Durham University
Programme and Module Handbook

Postgraduate Programme and Module Handbook 2007-2008 (archived)

Module ANTH40030: Key Issues in Sociocultural Theory

Department: Anthropology

ANTH40030: Key Issues in Sociocultural Theory

Type Open Level 4 Credits 30 Availability Available in 2007/08


  • None


  • None

Excluded Combination of Modules

  • None.


  • To develop the student's knowledge of how the main sub-fields of sociocultural anthropology have developed throughout the history of the discipline.
  • To develop the student's ability to comment critically on theories and perspectives within sociocultural anthropology.
  • To develop the student's awareness of current issues and challenges within the main sub-field of sociocultural anthropology.


  • Major theoretical perspectives, movements and authors within sociocultural anthropology are covered. Developments within the discipline are placed in historical and social as well as intellectural contexts. Students are encouraged to reflect upon the meanings and applicability of such terms as 'culture', 'society', 'system', 'function', 'theory', and 'field'. The introductory seminars of the module provide overviews of continuities and transformations in the methodologies, aims and roles of sociocultural anthropology. The main part of the module is then following sub-fields: economics, kinship, language, politics and religion. Connections and contraditctions between classic texts and more recent works are debated. The module is completed with a consideration of dilemmas and opportunities facing contemporary researchers. Theoretical perspectives to be covered include functionalism, structural functionalism, structuralism, Marxism, post-modernism, and social versus cultural anthropology. While the development of the discipline discusses the alternative perspectives provided by sociocultural anthropologists working in other institutional contexts.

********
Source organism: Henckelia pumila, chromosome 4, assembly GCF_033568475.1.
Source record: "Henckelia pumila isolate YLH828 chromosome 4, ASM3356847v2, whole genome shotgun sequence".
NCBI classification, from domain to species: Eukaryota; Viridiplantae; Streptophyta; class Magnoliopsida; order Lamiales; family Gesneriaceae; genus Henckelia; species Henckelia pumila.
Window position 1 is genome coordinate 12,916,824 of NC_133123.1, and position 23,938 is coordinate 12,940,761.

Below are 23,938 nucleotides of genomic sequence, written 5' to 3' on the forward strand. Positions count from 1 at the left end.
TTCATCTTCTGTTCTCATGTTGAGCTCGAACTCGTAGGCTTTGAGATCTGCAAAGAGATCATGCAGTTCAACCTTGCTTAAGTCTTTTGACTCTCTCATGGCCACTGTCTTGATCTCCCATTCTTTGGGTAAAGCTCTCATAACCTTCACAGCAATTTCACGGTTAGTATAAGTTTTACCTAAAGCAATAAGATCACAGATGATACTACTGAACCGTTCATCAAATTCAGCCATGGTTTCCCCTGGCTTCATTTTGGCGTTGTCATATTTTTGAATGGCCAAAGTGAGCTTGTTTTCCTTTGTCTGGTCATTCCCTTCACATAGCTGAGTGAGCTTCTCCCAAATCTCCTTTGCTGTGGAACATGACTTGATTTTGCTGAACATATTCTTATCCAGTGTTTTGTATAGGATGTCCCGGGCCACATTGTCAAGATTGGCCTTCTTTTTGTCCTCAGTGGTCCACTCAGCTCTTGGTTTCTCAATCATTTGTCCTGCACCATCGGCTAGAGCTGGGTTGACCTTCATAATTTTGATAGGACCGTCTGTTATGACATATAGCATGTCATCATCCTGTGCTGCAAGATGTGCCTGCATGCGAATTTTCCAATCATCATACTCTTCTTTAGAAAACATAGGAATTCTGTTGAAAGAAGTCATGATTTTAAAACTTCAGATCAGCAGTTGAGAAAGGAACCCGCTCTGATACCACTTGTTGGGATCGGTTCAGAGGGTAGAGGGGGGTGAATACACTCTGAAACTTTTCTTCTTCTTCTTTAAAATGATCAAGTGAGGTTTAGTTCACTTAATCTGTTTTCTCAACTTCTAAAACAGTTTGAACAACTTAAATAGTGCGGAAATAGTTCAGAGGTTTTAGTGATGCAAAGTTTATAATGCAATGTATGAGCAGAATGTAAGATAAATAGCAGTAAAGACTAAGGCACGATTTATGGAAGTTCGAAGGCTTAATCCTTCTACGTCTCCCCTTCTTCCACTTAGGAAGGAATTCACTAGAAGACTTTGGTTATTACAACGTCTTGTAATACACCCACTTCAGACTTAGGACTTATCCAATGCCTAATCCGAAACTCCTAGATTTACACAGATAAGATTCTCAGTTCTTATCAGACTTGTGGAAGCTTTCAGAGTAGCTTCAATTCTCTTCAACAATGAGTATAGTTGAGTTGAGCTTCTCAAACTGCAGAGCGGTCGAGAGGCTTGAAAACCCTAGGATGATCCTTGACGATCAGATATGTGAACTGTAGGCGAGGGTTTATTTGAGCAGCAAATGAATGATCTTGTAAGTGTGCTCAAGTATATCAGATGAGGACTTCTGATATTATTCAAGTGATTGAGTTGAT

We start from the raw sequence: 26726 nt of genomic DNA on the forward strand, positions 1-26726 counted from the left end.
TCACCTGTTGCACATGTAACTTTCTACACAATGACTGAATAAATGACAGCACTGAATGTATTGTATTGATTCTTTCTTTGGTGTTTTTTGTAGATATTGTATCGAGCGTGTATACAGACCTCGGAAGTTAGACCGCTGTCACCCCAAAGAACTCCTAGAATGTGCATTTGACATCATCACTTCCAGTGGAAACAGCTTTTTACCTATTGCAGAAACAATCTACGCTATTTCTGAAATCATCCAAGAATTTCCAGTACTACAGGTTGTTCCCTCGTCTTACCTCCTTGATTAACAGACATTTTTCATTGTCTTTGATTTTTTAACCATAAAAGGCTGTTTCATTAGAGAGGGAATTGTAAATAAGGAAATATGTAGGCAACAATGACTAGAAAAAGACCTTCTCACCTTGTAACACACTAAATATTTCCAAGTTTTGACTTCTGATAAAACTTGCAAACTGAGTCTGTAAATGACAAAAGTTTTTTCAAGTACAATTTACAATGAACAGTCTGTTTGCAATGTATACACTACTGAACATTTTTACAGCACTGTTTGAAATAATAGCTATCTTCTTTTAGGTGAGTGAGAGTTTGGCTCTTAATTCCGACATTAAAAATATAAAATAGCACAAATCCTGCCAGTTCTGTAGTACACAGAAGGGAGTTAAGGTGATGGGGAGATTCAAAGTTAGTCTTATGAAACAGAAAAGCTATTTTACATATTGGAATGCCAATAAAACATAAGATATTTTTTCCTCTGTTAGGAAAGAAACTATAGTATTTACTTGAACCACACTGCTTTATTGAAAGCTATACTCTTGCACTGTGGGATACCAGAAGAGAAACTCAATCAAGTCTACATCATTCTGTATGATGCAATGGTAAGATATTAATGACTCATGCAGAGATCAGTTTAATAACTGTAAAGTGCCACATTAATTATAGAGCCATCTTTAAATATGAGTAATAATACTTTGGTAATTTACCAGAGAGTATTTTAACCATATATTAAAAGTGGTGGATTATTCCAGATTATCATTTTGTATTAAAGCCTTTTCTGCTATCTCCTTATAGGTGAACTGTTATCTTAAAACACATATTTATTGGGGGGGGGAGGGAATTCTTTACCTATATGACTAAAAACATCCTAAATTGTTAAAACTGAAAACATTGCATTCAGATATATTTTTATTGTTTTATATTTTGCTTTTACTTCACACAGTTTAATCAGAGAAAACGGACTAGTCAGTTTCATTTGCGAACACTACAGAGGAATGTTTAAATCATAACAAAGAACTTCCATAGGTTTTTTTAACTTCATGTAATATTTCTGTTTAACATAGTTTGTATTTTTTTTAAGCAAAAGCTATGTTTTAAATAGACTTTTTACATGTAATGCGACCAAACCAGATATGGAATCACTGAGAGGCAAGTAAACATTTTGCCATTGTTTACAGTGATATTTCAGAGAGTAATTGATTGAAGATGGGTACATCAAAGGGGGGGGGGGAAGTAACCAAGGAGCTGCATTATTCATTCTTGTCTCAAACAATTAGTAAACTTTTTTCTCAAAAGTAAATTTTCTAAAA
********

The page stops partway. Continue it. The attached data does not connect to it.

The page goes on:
Learning Outcomes

Subject-specific Knowledge:
    Subject-specific Skills:
    Key Skills:

      Modes of Teaching, Learning and Assessment and how these contribute to the learning outcomes of the module

      • Through a systematic course of directed reading, covering the main themes and major figures.
      • Through seminars providing critical overviews of key sub-fields.
      • Through the provision of regular opportunities to summarise and debate key issues and themes in the context of seminars.

      Teaching Methods and Learning Hours

      Activity Number Frequency Duration Total/Hours
      Seminars 22 Weekly 2 hours 44
      Preparation and Reading 256
      Total 300

      Summative Assessment

      Component: Essay Component Weighting: 100%
      Element Length / duration Element Weighting Resit Opportunity
      Essay 5000 words 100%

      Formative Assessment:

      Essay plan (1000 words), end of first term

      Attendance at all activities marked with this symbol will be monitored. Students who fail to attend these activities, or to complete the summative or formative assessment specified above, will be subject to the procedures defined in the University's General Regulation V, and may be required to leave the University